After quitting meat for ethical, health or environmental reasons, some pet owners want their pets to join them in a plant-only diet. But is it safe to make our carnivorous felines and omnivorous pups give up meat or animal protein altogether?
The short answer is, it's a gray area: It's a possibility for some pets, but not all of them. And it's never recommended to switch your pet to a plant-based diet on your own. Plant-based diets are newer to market and the science is still developing. To make sure your pet gets enough of all the essential nutrients you'll likely need a little help.
Many people who visit Dr. Lindsey Bullen, a North Carolina-based veterinarian and board-certified animal nutritionist, one of about only 100 in the U.S., make this mistake, even though they're often acting with the best intentions. "I think some clients just feel they can do it better," Bullen told Live Science. "But they don't actually know what goes into formulating a diet for their pet."
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Revamping an animal's diet without expert help is often detrimental to the pet's health. Animal proteins that cats and dogs typically eat have a lot of amino acids in a form that's easy for your pet's body to use — more than what's usually in plant protein. Pets that don't get enough protein can experience weight loss, muscle loss, weakness, poor digestion and even fluid buildup in their chest or abdomen, according to the Cummings Veterinary Medical Center at Tufts University in Massachusetts.
Cats, in particular, need taurine, an amino acid found in meat protein. In fact, they can't live without it; if taurine is not supplemented properly in a plant-based diet, cats can experience poor neural function, reproductive problems and heart disease, Bullen said. Even the wrong mineral balances in a DIY plant-based pet diet can be a problem. The wrong calcium-to-phosphorus ratio, for instance, can increase the risk of fractures in dogs and cats and also stunt puppy or kitten growth, Bullen said.
But plant-based pet diets can be done. "Vegetarian [diets] can be done safely in both [cats and dogs]," Bullen said. "Vegan can be done safely in dogs but is very difficult in cats." Felines are obligate carnivores, so a lot of their nutritional needs are tied to meat-specific ingredients. As a result, cats need a lot more additives to make a vegan diet complete and balanced.
Bullen even prescribes plant-based diets in certain cases, including for pets that have skin or gastrointestinal food allergies to meat products. (Her own dog has both types of allergies and is on a hydrolyzed soy-based diet.)
If you're planning to switch to a plant-based wet or dry food for your pet, Bullen encouraged consumers to buy from brands that have done digestibility studies, ingredient interaction studies, and feeding trials on their plant-based options. But before you make the leap, it's important to make sure a plant-based diet is a good fit for your animal. An expert, such as a vet or a nutritionist they consult, will first consider the pet's overall well-being, including age, environment and other health issues. If the pet is otherwise healthy, it's likely that a well-formulated plant-based diet could work for them.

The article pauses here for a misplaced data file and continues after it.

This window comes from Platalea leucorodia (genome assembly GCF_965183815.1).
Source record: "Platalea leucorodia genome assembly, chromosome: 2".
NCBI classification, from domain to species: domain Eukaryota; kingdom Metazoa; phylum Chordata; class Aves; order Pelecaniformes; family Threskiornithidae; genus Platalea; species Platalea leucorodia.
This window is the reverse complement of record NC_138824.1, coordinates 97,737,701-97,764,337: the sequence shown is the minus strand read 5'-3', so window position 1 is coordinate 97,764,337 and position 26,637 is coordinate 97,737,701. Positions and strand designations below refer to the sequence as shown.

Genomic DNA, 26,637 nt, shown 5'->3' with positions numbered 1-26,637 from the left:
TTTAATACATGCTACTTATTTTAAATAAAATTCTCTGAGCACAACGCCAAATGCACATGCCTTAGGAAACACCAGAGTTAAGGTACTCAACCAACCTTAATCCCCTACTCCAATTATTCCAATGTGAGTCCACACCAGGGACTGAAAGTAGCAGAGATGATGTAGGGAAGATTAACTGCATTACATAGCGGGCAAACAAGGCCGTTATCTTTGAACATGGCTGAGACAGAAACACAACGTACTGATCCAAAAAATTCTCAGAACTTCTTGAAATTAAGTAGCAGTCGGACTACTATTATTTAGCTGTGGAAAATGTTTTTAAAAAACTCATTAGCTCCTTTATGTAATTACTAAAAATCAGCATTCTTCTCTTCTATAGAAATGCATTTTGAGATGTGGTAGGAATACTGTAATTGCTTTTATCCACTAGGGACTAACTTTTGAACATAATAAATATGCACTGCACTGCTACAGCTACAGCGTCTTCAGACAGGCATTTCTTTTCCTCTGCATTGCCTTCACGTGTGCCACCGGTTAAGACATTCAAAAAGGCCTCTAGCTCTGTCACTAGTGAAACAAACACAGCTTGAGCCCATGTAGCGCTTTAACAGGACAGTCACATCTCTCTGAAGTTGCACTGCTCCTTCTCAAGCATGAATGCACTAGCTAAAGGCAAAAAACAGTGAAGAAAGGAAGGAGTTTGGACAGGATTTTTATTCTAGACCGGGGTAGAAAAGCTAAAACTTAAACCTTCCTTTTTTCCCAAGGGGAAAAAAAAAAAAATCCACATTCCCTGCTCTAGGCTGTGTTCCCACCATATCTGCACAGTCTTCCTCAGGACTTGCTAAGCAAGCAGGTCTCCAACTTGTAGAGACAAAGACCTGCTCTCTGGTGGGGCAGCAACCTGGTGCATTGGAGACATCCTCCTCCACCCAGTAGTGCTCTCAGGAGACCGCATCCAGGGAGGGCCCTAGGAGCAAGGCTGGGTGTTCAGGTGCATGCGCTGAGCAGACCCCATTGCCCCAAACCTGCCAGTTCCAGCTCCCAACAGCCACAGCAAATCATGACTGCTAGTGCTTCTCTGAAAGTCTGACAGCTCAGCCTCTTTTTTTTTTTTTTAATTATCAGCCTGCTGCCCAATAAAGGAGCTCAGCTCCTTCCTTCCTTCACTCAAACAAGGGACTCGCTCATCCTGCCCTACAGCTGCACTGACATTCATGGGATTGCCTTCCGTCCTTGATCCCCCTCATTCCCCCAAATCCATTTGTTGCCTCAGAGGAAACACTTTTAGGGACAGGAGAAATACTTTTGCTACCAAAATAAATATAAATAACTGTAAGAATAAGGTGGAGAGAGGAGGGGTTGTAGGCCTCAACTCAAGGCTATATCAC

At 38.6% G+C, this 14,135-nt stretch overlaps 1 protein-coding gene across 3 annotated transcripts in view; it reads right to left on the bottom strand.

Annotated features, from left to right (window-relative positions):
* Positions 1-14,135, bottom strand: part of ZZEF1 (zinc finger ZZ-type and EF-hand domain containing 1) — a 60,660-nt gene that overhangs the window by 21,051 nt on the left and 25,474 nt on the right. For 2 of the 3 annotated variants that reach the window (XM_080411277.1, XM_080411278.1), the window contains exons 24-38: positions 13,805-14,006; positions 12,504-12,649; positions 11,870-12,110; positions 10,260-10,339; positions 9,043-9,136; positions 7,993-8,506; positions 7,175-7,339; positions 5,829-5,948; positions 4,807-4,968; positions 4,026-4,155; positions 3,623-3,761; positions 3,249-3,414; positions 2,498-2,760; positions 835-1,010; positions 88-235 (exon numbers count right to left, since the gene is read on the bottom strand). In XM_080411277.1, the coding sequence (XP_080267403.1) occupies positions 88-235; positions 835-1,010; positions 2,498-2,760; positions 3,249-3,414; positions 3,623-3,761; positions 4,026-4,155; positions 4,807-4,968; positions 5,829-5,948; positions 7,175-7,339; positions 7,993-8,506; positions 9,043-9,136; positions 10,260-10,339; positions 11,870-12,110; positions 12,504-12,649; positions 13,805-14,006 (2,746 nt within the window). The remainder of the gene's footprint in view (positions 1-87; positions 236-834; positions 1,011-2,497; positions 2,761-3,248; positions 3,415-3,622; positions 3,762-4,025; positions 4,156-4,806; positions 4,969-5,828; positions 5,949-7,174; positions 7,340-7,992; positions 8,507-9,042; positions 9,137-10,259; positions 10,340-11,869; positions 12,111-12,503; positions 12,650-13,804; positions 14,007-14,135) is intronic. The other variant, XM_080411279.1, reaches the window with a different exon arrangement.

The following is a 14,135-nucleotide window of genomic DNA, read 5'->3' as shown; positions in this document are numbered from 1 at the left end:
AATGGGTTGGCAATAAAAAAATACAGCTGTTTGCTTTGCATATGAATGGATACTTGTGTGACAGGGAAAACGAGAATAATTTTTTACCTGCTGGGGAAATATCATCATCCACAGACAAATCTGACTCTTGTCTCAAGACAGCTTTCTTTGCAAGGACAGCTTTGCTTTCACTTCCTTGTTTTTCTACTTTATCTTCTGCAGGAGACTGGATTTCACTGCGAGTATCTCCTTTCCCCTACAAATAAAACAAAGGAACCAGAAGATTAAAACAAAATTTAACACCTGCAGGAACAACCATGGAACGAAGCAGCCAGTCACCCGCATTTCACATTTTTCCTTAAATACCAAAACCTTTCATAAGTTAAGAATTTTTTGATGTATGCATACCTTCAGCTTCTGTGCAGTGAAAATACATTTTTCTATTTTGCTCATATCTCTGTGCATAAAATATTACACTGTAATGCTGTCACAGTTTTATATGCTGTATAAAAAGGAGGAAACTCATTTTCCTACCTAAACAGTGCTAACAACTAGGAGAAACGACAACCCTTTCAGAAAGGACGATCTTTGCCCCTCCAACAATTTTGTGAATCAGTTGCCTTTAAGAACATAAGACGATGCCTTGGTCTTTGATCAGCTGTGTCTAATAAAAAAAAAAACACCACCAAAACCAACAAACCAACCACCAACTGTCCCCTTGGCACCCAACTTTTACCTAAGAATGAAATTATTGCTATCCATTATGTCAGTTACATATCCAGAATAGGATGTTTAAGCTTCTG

If a vegetarian or vegan diet is a safe option, the next step is for a vet or nutritionist to put together a very specific plan. For instance, when Bullen formulates a homemade vegetarian pet diet for a client, she provides a complete list of ingredients, including proportions, explicit cooking guidelines, feeding instructions and monitoring guidelines. She gets specific about every ingredient, including the brand of tofu or the percentage of fat in the cottage cheese.
Bullen encourages owners to take an active role in their pets' nutrition, but she also warns against anthropomorphizing, or giving human traits to animals. "Dogs and cats are vastly different from the human species," she said. "Your goals [for yourself] are great, but we need to keep the pet happy and healthy." Working with an expert is the safest way to meet your goals and your pets' needs.
Originally published on Live Science.
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Donavyn Coffey is a Kentucky-based health and environment journalist reporting on healthcare, food systems and anything you can CRISPR. Her work has appeared in Scientific American, Wired UK, Popular Science and Youth Today, among others. Donavyn was a Fulbright Fellow to Denmark where she studied molecular nutrition and food policy. She holds a bachelor's degree in biotechnology from the University of Kentucky and master's degrees in food technology from Aarhus University and journalism from New York University.